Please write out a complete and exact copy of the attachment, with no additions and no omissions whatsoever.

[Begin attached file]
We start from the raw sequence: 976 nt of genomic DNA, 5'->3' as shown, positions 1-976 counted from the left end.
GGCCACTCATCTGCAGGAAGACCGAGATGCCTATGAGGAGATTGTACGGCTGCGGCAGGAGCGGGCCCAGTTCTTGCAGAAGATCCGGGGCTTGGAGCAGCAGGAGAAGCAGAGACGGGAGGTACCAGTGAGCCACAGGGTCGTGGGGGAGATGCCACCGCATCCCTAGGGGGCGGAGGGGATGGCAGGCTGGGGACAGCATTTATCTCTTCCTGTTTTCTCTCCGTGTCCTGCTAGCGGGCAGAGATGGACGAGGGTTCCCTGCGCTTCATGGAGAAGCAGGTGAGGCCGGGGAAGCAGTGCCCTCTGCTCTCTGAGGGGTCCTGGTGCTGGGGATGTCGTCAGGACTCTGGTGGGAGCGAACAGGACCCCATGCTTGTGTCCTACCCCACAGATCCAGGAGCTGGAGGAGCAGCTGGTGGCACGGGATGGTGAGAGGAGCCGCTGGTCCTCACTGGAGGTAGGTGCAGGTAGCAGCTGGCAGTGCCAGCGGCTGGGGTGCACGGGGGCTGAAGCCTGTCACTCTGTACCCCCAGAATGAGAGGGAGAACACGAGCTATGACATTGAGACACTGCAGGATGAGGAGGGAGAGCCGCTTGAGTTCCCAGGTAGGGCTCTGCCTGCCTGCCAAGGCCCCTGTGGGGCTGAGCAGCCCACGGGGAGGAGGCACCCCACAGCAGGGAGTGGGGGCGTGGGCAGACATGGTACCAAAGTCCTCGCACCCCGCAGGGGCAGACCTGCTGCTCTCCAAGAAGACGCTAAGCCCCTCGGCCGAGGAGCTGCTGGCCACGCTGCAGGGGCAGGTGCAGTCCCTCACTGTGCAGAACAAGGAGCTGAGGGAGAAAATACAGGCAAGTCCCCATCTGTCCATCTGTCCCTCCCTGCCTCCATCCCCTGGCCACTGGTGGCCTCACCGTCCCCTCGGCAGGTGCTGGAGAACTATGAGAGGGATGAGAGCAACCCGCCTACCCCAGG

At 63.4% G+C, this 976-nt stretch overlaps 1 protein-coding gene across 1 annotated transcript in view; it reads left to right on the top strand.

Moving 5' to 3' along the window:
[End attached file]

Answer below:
We start from the raw sequence: 976 nt of genomic DNA, 5'->3' as shown, positions 1-976 counted from the left end.
GGCCACTCATCTGCAGGAAGACCGAGATGCCTATGAGGAGATTGTACGGCTGCGGCAGGAGCGGGCCCAGTTCTTGCAGAAGATCCGGGGCTTGGAGCAGCAGGAGAAGCAGAGACGGGAGGTACCAGTGAGCCACAGGGTCGTGGGGGAGATGCCACCGCATCCCTAGGGGGCGGAGGGGATGGCAGGCTGGGGACAGCATTTATCTCTTCCTGTTTTCTCTCCGTGTCCTGCTAGCGGGCAGAGATGGACGAGGGTTCCCTGCGCTTCATGGAGAAGCAGGTGAGGCCGGGGAAGCAGTGCCCTCTGCTCTCTGAGGGGTCCTGGTGCTGGGGATGTCGTCAGGACTCTGGTGGGAGCGAACAGGACCCCATGCTTGTGTCCTACCCCACAGATCCAGGAGCTGGAGGAGCAGCTGGTGGCACGGGATGGTGAGAGGAGCCGCTGGTCCTCACTGGAGGTAGGTGCAGGTAGCAGCTGGCAGTGCCAGCGGCTGGGGTGCACGGGGGCTGAAGCCTGTCACTCTGTACCCCCAGAATGAGAGGGAGAACACGAGCTATGACATTGAGACACTGCAGGATGAGGAGGGAGAGCCGCTTGAGTTCCCAGGTAGGGCTCTGCCTGCCTGCCAAGGCCCCTGTGGGGCTGAGCAGCCCACGGGGAGGAGGCACCCCACAGCAGGGAGTGGGGGCGTGGGCAGACATGGTACCAAAGTCCTCGCACCCCGCAGGGGCAGACCTGCTGCTCTCCAAGAAGACGCTAAGCCCCTCGGCCGAGGAGCTGCTGGCCACGCTGCAGGGGCAGGTGCAGTCCCTCACTGTGCAGAACAAGGAGCTGAGGGAGAAAATACAGGCAAGTCCCCATCTGTCCATCTGTCCCTCCCTGCCTCCATCCCCTGGCCACTGGTGGCCTCACCGTCCCCTCGGCAGGTGCTGGAGAACTATGAGAGGGATGAGAGCAACCCGCCTACCCCAGG

At 63.4% G+C, this 976-nt stretch overlaps 1 protein-coding gene across 1 annotated transcript in view; it reads left to right on the top strand.

Moving 5' to 3' along the window: